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Saturday’s Nebraska Range Goat Test a first for area, state PDF Print E-mail

By Jan Schultz
The Imperial Republican

Attempts to get the message out that eating goat meat, or chevon, is a healthy option are hoping to make some strides following a major event in Imperial Saturday.
The first annual Nebraska Range Buck Test will be headquartered at the Chase County Fairgrounds Saturday.
After the group of 15 bucks from four states are ranked for their rate-of-gain while in the pasture, weight per age and ribeye measurement, they’ll be auctioned off at the “performance-tested sale.”  
Bruce Peterson of Imperial is manager of the Nebraska Range Buck Test, which includes a field day and production-tested goat sale.
It’s a first for the state and this area of the Midwest. Peterson said he knows of one other such buck test in this part of the country in Texas.
The 15 bucks in the test program were not placed in a confinement feeding program, Peterson emphasized.
Rather, these goats have been fed strictly on range and pastures as they clean up weeds and other invasive growth the landowner wants to remove.
“That has been their sole diet in this test,” Peterson said.
“This will show what a forage-based diet can do.”
It’s a win-win situation for the goat producer and the landowner, Peterson said, as the animals are raised both for their meat and controlling weeds in pastures and ranges.
Three of the four types of goats used primarily for human consumption worldwide will be at Saturday’s buck test.
Peterson and his father, Larry, operate Peterson Boer Goats. The Boer Goat is a South African breed.
The other types here Saturday will include the Kiko and Spanish breeds. Boer is most predominant in the U.S., Peterson noted, because of its bigger frame and ability to put on weight.
Peterson said goat meat is healthier than some other meats because it’s lower in fat and high in protein. The demand for it is growing, he adds, and producers in the U.S. can’t keep up.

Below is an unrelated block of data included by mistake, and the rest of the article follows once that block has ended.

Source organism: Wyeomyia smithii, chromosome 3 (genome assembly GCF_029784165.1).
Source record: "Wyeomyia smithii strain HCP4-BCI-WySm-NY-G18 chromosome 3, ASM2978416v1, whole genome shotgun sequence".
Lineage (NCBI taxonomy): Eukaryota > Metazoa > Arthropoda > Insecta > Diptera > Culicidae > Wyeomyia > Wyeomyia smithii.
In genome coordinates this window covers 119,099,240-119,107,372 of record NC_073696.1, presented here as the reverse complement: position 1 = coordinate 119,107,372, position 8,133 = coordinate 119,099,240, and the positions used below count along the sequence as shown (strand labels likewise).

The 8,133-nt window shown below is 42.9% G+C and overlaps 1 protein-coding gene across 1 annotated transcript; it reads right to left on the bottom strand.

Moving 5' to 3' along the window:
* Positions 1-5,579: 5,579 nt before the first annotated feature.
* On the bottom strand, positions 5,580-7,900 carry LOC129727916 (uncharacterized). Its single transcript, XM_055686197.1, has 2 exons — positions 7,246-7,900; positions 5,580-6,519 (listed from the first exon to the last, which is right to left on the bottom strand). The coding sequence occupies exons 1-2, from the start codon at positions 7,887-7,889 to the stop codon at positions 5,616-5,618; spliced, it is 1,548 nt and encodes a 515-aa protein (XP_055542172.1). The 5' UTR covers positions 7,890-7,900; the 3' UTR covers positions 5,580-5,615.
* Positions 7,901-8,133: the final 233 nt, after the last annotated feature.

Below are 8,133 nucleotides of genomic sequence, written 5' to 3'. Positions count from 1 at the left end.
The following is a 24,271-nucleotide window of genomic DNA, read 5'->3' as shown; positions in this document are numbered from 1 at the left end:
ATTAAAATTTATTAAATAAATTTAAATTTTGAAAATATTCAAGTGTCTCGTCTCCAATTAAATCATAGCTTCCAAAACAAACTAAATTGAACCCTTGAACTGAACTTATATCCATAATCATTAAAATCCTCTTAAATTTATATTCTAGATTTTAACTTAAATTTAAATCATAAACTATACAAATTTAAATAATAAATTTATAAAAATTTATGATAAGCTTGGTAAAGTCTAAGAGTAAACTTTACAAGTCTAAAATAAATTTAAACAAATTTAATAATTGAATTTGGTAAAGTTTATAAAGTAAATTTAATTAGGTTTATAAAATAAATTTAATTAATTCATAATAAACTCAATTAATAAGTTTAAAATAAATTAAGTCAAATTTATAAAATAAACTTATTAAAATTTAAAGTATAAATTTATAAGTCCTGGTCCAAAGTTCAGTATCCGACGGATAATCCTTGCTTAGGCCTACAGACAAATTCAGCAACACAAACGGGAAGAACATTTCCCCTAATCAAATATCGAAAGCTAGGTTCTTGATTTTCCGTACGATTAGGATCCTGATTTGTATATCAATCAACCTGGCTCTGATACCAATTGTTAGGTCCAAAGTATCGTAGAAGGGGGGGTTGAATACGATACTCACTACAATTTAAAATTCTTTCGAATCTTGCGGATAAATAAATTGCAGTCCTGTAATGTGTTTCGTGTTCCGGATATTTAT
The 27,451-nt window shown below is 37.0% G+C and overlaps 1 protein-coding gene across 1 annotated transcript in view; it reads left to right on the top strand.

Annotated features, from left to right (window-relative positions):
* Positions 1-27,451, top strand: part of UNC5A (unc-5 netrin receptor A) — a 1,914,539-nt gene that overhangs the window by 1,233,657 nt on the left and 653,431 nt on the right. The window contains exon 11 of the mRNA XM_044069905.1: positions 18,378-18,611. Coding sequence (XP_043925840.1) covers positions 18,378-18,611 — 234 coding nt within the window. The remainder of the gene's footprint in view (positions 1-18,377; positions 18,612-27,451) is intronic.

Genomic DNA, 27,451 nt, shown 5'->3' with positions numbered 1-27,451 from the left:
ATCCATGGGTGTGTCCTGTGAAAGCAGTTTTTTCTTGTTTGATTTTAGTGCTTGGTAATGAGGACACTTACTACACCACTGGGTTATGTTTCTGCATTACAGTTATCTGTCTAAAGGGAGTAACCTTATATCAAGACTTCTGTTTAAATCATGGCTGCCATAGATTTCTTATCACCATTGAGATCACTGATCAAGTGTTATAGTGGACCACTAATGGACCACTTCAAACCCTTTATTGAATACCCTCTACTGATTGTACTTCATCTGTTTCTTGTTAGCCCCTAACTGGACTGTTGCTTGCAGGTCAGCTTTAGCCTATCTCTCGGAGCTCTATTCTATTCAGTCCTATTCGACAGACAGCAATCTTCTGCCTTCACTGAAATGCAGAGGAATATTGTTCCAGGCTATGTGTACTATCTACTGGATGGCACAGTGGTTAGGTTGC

Ranchers expected here for the test on Saturday hail from Nebraska, Colorado, Missouri and Kansas.
In addition to the 15 bucks to be auctioned, each breeder can also bring up to four additional animals for the auction who are  related to the buck, Peterson said.    
That will result in about 75 animals at the auction, which starts at 1:30 p.m. in the show arena on the fairgrounds.
The auction will be preceded by three different speakers in the morning and a noon lunch featuring chevon fajitas provided by Peterson Boer Goats.
The public is invited to stop by anytime Saturday, including for the lunch, Peterson said.    
The goats will be arriving Friday night, and will be penned in the outdoor pen areas, north of the fairgrounds’ show arena.
Plans are already underway for a second Nebraska Range Buck Test next year.
The Chase County Tourism Committee contributed funding for this year’s Nebraska Range Buck Test and other events Saturday.
Grazing business staying busy
Peterson Boer Goats couldn’t keep up with all the summer grazing jobs in the area this year, Bruce said.
They continue to line up new customers who want to use their goat business to control weeds on their land, he added.
The Petersons use a concept called “mob grazing,” fencing off a five to 10 acre area at a time where the goats graze for a week to 10 days. They are then moved to another five to 10 acre area.
Petersons have a herd of 300 to 700 goats depending on the time of year, with the highest numbers on hand in the spring months.
They are discussing expanding next year by bringing in other owners’ goats, some of which are on feed versus pasture, to provide a larger grazing service here. That will save the owners money in feed costs, at the same time expanding the service here.
Peterson said they’ve also had their first contact about bringing their goats to land near the Republican River, where invasive weed control has been a major effort.

Schedule of events
8:45 a.m. Welcome—Bruce Peterson.
9 a.m. Goat Nutrition—Steve Parks, Nutrition Services Feeds.
10 a.m. Preg Checking Demonstration—Kristi Traffas.
11 a.m. Commercial Goat Production—George Wagner.
12 noon Lunch (Chevon provided by Peterson Boer Goats).
1:30 p.m. Goat Auction—Regina Andrizeski, auctioneer.
All events at Chase County Fairgrounds in Imperial.